* Many noble families in ''Literature/ASongOfIceAndFire'' qualify at least partially, having most or all of their male members be fighters. The Mormonts are probably the straightest example. Since Lord Jeor Mormont joined the Night's Watch, and then Ser Jorah Mormont went into exile, the family consists entirely of ActionGirls. They also get bonus points for refusing to bend the knee to either the Boltons or Stannis Baratheon, and still claim loyalty to House Stark.


[[folder: Live Action TV ]]

* The Petrelli family in ''Series/{{Heroes}}''. The patriarch, Arthur Petrelli, is an evolved human but he's evil. Mom's an evolved human too and she's sometimes a team player, it depends on the objective and what's at stake. Their sons, Nathan and Peter, as well as Nathan's daughter, Claire, all have super-human abilities too. Claire has teamed up with her equally idealistic uncle, Peter, to save the world several times and their family (Nathan, Peter, Claire, Angela, and by extension, Noah) have gone on a few missions together.
* The premise behind ''Series/NoOrdinaryFamily''.
* ''Franchise/SuperSentai'' / ''Franchise/PowerRangers'':
** ''Super Sentai'' occasionally has an all-sibling FiveManBand, with one parent (the other often [[MissingMom inexplicably]] [[DisappearedDad absent]]) as MissionControl. There are the Hoshikawas of ''Series/ChikyuuSentaiFiveman'', the Tatsumis of ''Series/RescueSentaiGoGoFive'', and the Ozus of ''Series/MahouSentaiMagiranger''. ''Magiranger'' eventually had both parents return and fight alongside their kids, and the SixthRanger married into the family. ''Series/ShurikenSentaiNinninger'' is a variant, as the heroes are all cousins with a shared grandfather (except for Takaharu and Fuka, who are siblings, and SixthRanger Kinji, who is unrelated); and like with ''Magiranger'' the grandpa and Takaharu and Fuka's dad join in near the end.
** ''Franchise/PowerRangers'' has not yet used any of ''Sentai'''s five-sibling structures (presumably to maintain the FiveTokenBand), but ''Series/PowerRangersMysticForce'' had a smaller version of the one from ''Magiranger'' with Vida and Madison as siblings, and as it turns out, [[spoiler:Red Ranger Nick and his [[LongLostRelative long-lost biological parents]] Udonna and Leanbow]]. Udonna's niece [[spoiler:(and therefore Nick's cousin)]] Claire has also helped out, just not on the field alongside the Rangers.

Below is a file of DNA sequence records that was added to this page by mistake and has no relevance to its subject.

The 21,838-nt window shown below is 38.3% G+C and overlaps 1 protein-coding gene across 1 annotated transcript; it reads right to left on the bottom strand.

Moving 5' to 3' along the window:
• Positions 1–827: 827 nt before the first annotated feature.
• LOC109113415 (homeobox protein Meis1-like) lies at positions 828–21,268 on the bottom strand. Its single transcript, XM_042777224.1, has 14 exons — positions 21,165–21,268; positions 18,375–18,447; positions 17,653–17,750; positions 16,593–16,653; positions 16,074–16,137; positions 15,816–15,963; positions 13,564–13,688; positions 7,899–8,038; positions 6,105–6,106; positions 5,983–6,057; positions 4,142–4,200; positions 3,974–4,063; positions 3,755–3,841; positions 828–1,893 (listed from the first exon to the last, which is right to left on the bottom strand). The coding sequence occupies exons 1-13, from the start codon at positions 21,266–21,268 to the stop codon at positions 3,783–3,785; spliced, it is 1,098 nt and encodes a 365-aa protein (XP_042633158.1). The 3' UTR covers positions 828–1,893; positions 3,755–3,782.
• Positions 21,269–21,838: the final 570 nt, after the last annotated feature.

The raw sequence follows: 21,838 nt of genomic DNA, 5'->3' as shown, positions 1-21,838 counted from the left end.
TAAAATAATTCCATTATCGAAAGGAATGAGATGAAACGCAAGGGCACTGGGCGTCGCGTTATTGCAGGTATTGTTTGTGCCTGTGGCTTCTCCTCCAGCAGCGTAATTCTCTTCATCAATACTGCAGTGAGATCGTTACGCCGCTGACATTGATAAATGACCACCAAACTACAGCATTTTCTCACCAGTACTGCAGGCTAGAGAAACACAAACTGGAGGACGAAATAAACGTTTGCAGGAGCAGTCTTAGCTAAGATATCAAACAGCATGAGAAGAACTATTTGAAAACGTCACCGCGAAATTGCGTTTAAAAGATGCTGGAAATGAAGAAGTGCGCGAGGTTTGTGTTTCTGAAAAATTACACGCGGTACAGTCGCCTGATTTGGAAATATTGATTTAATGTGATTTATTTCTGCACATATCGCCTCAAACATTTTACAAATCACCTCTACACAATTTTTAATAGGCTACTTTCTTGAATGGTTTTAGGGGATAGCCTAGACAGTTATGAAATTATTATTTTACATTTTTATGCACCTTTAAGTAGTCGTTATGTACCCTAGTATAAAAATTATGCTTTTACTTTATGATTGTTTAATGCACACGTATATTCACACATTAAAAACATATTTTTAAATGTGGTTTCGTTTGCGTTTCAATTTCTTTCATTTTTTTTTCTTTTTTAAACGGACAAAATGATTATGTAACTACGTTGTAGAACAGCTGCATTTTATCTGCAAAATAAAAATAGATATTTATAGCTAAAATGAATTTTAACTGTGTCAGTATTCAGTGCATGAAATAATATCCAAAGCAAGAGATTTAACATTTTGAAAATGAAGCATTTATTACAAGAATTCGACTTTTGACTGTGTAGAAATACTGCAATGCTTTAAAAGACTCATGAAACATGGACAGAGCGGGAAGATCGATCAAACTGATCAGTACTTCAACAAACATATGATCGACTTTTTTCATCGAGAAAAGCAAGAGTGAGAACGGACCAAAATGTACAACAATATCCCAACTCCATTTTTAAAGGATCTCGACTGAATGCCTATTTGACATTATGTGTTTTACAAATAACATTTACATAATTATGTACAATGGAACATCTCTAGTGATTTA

** Also, ''Series/PowerRangersLightspeedRescue'' has the Pink and Titanium Rangers as siblings, and their dad as MissionControl.
* Series/TheThundermans is about a family of superheros.
* ''Series/BlackLightning'' is moving in that direction. Already, we have Jefferson (Black Lightning) and his oldest daughter Anissa (Thunder) acting as a father-daughter team. While his other daughter Jennifer (who is supposed to become Lightning, according to the comics) is reluctant to use her newfound powers, it's likely all three will end up fighting the bad guys at some point. Averted with the girls' mother, who is a normal person.


[[folder: Tabletop Games ]]

* The Atom Family in ''TabletopGame/FreedomCity'', another FF {{Expy}}.


[[folder: Web Original ]]

* Literature/WhateleyUniverse: When Flashlight and Weasel met and got married, everyone said it wouldn't work. They were both mutants working for the C.I.A. and how could they raise a family? They managed. Three kids, ''all'' of them turning out ot be mutants. The oldest and youngest are now in training with the C.I.A. and work with mom and dad. The middle one is PersonOfMassDestruction Tennyo who is in training at SuperheroSchool Whateley Academy and dwarfs everyone else's power sets.


[[folder: Western Animation ]]

* ''WesternAnimation/BionicSix.''
* ''[[WesternAnimation/KimPossible Kim Possible's]]'' Team Go!, Shego's not-so-successful [[spoiler:without her]] do-gooding family.
* The family in ''WesternAnimation/NormanNormal''.
* ''WesternAnimation/TheXs'' are a family of super-spies.
* For a while in the 1970s, ComicBook/PlasticMan had a cartoon where he fought crime alongside his wife and their offspring Baby-Plas. Decades later, the comics introduced Plas's estranged son Offspring, but they never worked on the same team.
* The Crystal Gems from WesternAnimation/StevenUniverse is a team consisting of three nigh-immortal alien superheroes, and Steven, a relatively ordinary human kid whose mother, the fourth alien on the team, decided to die in order to give birth to him. While none of them are technically related (Steven's dad was a human), the three older Gems raised Steven and tend to act as parents or siblings for him, and are occasionally mistaken as such by the locals.
* The ''WesternAnimation/DefendersOfTheEarth'' are a team comprising four classic comic book heroes and their respective children. The youngsters in question are Rick and LJ, the sons of Flash Gordon and Lothar; Jedda, the Phantom's daughter and Kshin, a young orphan whom Mandrake the Magician is raising as a son.